When Martin Seligman took to the podium in 1998 to deliver his iconic presidential address to the American Psychological Association, he lamented psychology becoming “…solely a healing profession…” and called for the “…growth of the new science and profession of positive psychology…” (Fowler, Seligman, & Koocher, 1999). By differentiating Positive Psychology (PP) from “psychology as usual” (Lomas & Ivtzan, 2015, p.7), Seligman created a dialectic in which POSITIVE PSYCHOLOGY has recently been identified by Lomas (2016) as being the valued yet flawed antithesis.
It could be argued that this evolution of psychology began much earlier. In the second part of Victor Frankl’s seminal work ‘Man’s Search for Meaning’ originally published in 1946, Frankl identifies a change in the demand for psychiatric treatment, where increasingly psychiatrists were being consulted for “human problems rather than neurotic symptoms” (Frankl, 2004, p.119). He suggested that this could be due to the decreased reliance and observance of religious and spiritual traditions by people who still felt the need for these “human problems” to be addressed. It is therefore potentially interesting to take note of POSITIVE PSYCHOLOGY’s current interest in investigating how religious and spiritual tradition can inform POSITIVE PSYCHOLOGY research and applications (Ivtzan et al, 2013; Joseph et al, 2006; Khashab et al, 2015).
There is little doubt that POSITIVE PSYCHOLOGY has achieved many of Seligman’s original aims. There is a considerable increase in the level of understanding around identifying and exploring the predictors of “authentic happiness” (Seligman, 2004). Interventions have been developed and widely and comprehensively adopted, from the US Army (Reivich et al, 2011) to exclusive grammar schools in Australia (Seligman et al, 2009). However, it was in 2011 that Seligman himself first identified an error in POSITIVE PSYCHOLOGY’s original topic and aim (Seligman, 2011). He realised that rather than happiness, POSITIVE PSYCHOLOGY’s topic of study should be well-being, with the goal of increasing flourishing rather than life satisfaction, but he wasn’t the first to have found flaws. Held (2002) felt that the “tyranny of positive thinking” that Seligman had encouraged was potentially damaging to people who felt compelled to be happy at all costs, repressing and ignoring pain and suffering which were argued by Wong (2011) to be potential catalysts of positive development and change. This echoed Frankl’s belief that unbridled happiness was not the precursor to optimum mental health: what was a vital ingredient to well-being was a “…certain degree of tension…” (Frankl, 2004, p.110).
It could be argued that these flaws in POSITIVE PSYCHOLOGY were found as understanding increased, potentially pointing to a continual evolution, which has now entered a new chapter with the identification of “Second Wave Positive Psychology” (Held, 2004; Lomas & Ivtzan, 2015), or “Positive Psychology 2.0” (Wong, 2011). With Lomas (2016) heralding it as the dawn of a “synthesis” between “psychology as usual” and POSITIVE PSYCHOLOGY, it takes Seligman’s 2011 reclassification of POSITIVE PSYCHOLOGY further, by distinguishing between positive experience and positive outcome. New wave POSITIVE PSYCHOLOGY argues that by aiming for positive experiences, one can also experience a negative outcome. An example of this could be found through experiencing joy. One could expect positive outcomes of happiness, well-being and increased energy. At the same time however, this joyful experience could also result in recklessness, addiction or denial. Second wave theorists further argued that negative experiences have been thus far neglected by POSITIVE PSYCHOLOGY, and are in fact potentially potent breeding grounds of meaningful positive outcome (Ivtzan et al, 2016). Wong (2010) has called this misunderstanding a search for an ‘…express highway to a Disney Land-type of happiness.’ (Wong, 2010), inferring that it could limit positive growth and cause more harm than good.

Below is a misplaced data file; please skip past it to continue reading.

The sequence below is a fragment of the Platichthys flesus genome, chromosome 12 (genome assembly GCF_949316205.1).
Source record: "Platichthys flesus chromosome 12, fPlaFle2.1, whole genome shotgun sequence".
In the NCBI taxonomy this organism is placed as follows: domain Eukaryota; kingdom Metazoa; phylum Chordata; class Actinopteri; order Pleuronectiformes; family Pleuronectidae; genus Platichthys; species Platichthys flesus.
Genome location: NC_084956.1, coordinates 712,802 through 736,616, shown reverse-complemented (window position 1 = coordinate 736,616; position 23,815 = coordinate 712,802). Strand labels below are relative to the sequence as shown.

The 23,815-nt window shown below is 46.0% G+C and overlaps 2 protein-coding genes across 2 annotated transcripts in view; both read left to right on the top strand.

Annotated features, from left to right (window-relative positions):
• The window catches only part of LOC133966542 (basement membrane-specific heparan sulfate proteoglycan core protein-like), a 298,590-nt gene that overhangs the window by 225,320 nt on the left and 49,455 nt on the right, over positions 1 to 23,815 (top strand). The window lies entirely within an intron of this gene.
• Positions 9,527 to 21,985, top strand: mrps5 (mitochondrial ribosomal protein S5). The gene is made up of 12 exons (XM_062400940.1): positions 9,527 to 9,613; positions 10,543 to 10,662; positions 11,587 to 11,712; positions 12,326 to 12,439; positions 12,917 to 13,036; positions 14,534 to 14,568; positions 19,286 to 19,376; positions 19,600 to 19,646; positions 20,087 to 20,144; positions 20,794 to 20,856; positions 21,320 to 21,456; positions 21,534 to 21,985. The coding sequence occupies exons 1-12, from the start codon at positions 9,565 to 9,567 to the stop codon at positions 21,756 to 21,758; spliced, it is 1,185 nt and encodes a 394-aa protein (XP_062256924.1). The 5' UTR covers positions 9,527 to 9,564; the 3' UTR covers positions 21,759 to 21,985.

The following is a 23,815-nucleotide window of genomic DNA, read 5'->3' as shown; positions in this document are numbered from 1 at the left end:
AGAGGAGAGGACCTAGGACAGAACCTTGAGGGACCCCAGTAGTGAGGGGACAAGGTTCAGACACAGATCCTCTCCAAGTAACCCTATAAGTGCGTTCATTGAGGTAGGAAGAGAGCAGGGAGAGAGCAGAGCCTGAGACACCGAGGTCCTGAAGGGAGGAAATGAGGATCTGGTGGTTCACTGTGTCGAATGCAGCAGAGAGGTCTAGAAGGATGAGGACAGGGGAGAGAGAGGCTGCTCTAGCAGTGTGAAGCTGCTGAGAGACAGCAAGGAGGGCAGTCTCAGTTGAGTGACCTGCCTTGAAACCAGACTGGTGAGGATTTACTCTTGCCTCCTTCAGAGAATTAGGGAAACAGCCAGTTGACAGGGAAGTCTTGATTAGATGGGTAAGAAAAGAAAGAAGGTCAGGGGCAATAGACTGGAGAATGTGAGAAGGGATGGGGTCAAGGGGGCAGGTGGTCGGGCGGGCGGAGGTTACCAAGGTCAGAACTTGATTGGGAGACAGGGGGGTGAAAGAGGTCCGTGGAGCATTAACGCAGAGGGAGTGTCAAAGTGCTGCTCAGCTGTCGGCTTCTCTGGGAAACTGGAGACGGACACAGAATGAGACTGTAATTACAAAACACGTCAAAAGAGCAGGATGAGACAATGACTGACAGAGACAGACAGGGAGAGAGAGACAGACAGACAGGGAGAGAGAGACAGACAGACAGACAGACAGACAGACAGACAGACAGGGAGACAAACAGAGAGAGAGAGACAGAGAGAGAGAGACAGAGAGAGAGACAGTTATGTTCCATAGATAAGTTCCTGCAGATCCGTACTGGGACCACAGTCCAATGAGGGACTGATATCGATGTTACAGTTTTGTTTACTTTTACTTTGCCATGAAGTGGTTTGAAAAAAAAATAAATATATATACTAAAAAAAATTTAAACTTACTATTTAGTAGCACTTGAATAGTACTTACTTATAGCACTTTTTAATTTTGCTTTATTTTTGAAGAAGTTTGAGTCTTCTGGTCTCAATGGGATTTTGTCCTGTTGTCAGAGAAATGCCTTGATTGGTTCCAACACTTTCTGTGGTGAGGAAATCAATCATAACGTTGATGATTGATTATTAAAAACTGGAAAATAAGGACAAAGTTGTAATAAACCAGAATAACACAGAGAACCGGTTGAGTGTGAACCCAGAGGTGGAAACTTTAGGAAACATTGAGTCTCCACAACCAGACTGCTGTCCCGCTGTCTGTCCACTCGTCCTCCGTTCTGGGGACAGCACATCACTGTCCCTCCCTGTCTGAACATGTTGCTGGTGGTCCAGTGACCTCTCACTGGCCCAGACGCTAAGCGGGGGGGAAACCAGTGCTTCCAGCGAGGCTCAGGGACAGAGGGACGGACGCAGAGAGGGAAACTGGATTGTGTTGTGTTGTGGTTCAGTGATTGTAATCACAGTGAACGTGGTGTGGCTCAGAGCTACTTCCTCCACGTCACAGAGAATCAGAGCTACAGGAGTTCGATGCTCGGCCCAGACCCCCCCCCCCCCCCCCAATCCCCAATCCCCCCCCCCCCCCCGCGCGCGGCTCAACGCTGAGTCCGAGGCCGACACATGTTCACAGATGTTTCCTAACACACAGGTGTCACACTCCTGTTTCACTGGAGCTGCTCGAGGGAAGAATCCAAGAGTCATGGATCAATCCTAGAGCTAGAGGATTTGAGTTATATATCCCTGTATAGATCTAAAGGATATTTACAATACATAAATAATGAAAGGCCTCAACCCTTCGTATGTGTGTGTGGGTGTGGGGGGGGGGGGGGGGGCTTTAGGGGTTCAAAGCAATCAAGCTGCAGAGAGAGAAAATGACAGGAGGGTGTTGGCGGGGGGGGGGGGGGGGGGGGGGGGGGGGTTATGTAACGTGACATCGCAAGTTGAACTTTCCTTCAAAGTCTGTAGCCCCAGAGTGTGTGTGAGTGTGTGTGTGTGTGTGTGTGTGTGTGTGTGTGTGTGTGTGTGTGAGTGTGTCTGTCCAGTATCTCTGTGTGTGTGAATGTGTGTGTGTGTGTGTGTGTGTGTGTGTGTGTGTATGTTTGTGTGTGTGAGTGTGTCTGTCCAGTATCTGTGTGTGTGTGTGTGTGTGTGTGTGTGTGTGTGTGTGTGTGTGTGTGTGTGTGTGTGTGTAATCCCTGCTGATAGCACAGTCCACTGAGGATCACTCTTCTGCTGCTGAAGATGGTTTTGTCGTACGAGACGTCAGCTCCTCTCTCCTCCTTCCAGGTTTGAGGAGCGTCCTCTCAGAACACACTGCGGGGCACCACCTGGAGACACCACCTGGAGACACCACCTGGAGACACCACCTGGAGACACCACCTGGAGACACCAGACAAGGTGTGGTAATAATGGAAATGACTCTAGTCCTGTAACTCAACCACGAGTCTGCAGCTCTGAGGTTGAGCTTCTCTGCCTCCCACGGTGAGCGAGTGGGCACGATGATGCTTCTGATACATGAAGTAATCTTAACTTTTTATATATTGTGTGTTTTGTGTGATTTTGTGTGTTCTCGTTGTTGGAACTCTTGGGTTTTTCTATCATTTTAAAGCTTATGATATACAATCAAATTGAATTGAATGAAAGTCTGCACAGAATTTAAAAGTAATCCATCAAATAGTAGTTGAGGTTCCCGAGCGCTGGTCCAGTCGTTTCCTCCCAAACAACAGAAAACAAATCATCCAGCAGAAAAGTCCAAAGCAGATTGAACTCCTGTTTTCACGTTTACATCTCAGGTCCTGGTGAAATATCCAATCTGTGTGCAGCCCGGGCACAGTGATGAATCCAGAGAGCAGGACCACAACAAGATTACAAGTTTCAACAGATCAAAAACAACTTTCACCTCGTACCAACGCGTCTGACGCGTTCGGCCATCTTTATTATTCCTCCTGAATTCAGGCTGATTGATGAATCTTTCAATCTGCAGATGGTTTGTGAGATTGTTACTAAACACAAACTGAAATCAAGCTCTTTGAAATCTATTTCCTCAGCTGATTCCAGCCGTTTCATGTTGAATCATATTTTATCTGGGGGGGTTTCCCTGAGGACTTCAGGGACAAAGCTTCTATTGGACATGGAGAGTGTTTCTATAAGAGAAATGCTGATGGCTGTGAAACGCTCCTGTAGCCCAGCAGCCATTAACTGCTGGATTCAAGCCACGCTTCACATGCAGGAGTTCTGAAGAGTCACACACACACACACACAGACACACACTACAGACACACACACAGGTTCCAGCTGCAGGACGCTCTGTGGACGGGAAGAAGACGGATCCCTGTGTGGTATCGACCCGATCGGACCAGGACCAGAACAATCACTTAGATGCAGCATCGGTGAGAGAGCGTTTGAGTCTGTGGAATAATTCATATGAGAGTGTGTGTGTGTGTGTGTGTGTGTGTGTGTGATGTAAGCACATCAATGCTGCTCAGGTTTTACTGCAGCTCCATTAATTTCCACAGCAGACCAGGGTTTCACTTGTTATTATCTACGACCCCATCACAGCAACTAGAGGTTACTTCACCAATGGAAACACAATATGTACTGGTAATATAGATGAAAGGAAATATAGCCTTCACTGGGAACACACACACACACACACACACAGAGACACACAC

In determining the impact of second wave POSITIVE PSYCHOLOGY upon POSITIVE PSYCHOLOGY research and applications, it can become problematic to define second wave POSITIVE PSYCHOLOGY and to determine when the movement first began. On the one hand, it could be viewed simply as the rise of recent self-proclaimed second wave POSITIVE PSYCHOLOGY scholars, whilst on the other it could also encompass the many theories and applications which these scholars have been heavily influenced by. What could be seen as a defining moment in the evolution of second wave POSITIVE PSYCHOLOGY following its original definition (Held, 2004; Wong, 2011) was the release of the first textbook focusing entirely on the ‘dark side’ (Ivtzan et al 2016) in November 2015. In ‘Second Wave Psychology: embracing the dark side of life’, scholars Ivtzan, Lomas, Hefferon and Worth explored themes from the established POSITIVE PSYCHOLOGY tradition, but focused on examining the way in which a positive outcome could be experienced through negative experiences which they term ‘The Dark Side’. In a call to embrace a more complex and intricate version of POSITIVE PSYCHOLOGY, they began the book by carefully introducing the second wave not as a new concept, but one which has been “ongoing for years through the combined efforts of scholars worldwide” (Ivtzan et al, 2016, p.3), even citing Seligman as recognising the need not to become a “slave to the tyrannies of optimism” (Seligman, 1990, p.292). Wong, (n.d.) states second wave POSITIVE PSYCHOLOGY “…is informed by Frankl’s logotherapy as well as existential psychology”. As such, rather than a radical ‘bolt out of the blue’, the major exponents of second wave POSITIVE PSYCHOLOGY agree that it is a summing up or gathering together of theory and research which helps demonstrate that to ignore the dark side of life is to potentially miss the point of POSITIVE PSYCHOLOGY entirely.